Mountain Dew Appears To Have A Troubling Case Of March Madness

Or is it Mtn Dew?
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If you’ve seen the bracket that I filled out for the Dealbreaker Tournament Challenge, which followed the “advice” given in the introduction to the contest this week, you might be able to tell that this was not the college basketball season to which I paid the most attention in my life, and that the bracket was filled out primarily for the purpose of being able to monitor the progress of the competition and write occasional updates on the race for the grand prize of a banker’s bag.

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Having not watched college basketball leading up to the NCAA Tournament, I not only had no expertise to offer with regard to this year’s brackets, but also had not seen the commercial that had been airing with Grant Hill, actual likable Duke player turned Final Four announcer. In the spot for Mountain Dew, Hill sat at an anchor desk and got bleeped as he said trademarked phrases like “Sweet 16” and “Final Four.”

Ebony Magazine repackaged the paywalled Sports Business Daily report about Mountain Dew pulling the ad, then repackaged its own story into an 88-second video that starts with a shot of Mountain Dew being poured into a glass, which really serves to remind you how much Mountain Dew looks like the urine of a person with a rare and serious medical condition.

An important change between Sports Business Daily’s report and those that appeared at Ebony and others like Awful Announcing. The soda that Hill was endorsing became Mountain Dew, whereas in the original report, it was Mtn Dew.

This is a product that has existed since 1940, and is America’s dominant citrus soda. You would think that there would be some clarity on how to write its name for publication. The ultimate source, Wikipedia, calls it “Mountain Dew (stylized as Mtn Dew),” which does not do a whole lot of good because it validates both.

PepsiCo, smartly, owns both mountaindew.com and mtndew.com, with mtndew.com redirecting to mountaindew.com, which would seem a clear indication of preference for “Mountain Dew,” until you actually look at the website and see that they promote the “MTN DEW LINEUP” and opportunities to “Connect with MTN DEW” for things like a contest to meet Kevin Hart and sit courtside at the NBA playoffs, presumably talking about your shared love of MTN DEW® KICKSTART™ -- and yes, they put both the registered trademark and ordinary trademark symbols in a three-word thing on their own website.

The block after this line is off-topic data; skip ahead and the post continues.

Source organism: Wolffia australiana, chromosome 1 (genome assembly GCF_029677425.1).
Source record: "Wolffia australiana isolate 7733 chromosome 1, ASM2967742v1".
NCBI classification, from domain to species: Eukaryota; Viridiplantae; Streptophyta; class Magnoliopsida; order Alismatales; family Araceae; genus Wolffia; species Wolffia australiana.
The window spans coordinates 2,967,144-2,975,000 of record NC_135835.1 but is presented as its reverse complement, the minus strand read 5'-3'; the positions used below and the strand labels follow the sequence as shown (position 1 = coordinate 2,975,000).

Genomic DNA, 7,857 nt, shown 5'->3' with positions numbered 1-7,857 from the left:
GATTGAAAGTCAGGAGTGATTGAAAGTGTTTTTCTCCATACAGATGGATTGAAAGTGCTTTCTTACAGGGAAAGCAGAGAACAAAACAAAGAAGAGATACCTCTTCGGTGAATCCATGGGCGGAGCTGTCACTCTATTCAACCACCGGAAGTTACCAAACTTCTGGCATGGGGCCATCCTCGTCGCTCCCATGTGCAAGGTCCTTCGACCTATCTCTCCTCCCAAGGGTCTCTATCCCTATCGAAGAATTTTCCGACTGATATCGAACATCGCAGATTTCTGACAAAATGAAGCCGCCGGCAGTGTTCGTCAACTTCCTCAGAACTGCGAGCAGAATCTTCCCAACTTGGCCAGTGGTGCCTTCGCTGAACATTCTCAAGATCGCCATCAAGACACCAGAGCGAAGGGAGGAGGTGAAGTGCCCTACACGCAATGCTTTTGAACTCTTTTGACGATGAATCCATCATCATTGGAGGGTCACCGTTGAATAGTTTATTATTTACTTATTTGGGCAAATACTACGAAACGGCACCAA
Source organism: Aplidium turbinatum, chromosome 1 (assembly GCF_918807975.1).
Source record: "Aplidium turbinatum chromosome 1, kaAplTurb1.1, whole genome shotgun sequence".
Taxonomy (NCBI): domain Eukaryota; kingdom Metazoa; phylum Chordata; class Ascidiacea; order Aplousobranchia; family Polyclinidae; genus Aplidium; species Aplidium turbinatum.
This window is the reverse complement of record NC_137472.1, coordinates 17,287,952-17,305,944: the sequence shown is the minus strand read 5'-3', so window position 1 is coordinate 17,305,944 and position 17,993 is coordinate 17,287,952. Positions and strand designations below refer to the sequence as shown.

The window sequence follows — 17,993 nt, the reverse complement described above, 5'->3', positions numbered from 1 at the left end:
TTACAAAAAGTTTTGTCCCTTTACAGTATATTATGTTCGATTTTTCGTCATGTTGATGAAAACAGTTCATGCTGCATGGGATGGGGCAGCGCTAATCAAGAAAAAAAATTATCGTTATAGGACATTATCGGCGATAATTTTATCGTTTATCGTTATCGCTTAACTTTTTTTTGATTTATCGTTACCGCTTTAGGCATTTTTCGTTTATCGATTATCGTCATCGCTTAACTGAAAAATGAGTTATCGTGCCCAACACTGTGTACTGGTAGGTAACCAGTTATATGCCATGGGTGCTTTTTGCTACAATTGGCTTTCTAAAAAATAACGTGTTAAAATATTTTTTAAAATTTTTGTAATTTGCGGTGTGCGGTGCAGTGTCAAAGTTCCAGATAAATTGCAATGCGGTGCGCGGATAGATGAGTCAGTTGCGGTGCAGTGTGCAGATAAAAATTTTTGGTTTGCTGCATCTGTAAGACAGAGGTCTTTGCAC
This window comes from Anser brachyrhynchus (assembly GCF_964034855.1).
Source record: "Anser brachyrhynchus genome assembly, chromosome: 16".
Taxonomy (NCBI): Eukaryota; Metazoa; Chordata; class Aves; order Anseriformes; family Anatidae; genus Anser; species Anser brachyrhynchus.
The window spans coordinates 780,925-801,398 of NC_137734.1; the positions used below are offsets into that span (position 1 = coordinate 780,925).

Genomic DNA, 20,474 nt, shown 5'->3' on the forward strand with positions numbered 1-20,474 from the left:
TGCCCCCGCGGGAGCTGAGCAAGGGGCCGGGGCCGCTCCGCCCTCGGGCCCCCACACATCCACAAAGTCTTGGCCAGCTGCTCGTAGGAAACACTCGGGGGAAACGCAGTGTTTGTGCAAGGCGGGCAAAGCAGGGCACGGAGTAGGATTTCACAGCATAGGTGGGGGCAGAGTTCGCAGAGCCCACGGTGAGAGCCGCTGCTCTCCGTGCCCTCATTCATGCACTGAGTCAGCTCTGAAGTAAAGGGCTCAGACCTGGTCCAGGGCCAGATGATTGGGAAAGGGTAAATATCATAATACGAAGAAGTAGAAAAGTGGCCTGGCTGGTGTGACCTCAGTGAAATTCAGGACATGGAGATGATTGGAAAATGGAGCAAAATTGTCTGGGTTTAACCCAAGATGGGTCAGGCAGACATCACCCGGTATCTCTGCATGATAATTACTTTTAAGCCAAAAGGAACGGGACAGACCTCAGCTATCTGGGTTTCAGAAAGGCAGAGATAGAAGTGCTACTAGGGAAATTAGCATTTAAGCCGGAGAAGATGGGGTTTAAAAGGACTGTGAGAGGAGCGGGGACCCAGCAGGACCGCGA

On Twitter, Mountain Dew goes by @MountainDew, with the display name of Mountain Dew®, and usually tweets about MTN DEW, but will occasionally slip one in with a reference to Mountain Dew, even in the case of referring to the sponsorship of Chase Elliott’s race car, which very clearly had “Mtn Dew” painted on its hood.

Elsewhere on the Internet, you can find things like “The Weekly Dish, Presented by Mountain Dew Kickstart” on the website of the Golden State Warriors. Note that there are no trademark symbols there, but also that the Warriors’ website is part of NBA.com, which is part of Turner Sports Digital, which is part of the Turner Sports & Entertainment Digital Network, which employs Grant Hill and also needed the Mountain Dew ad to go away because Coca-Cola is an NCAA sponsor.

So the ad is gone, but with attention to the fact that the ad existed in the first place, which might be better publicity than people actually seeing and eventually getting annoyed by the ad running nonstop through March Madness (trademarked, don’t care). Even for losing, Mountain Dew wins. Or, is it Mtn Dew? Whatever, congratulations to PepsiCo Citrus-Flavored Carbonated Caffeine Drink for the advertising coup. Now go figure out what the name of that nearly 80-year-old product is (Mountain Dew) and stick with it. x

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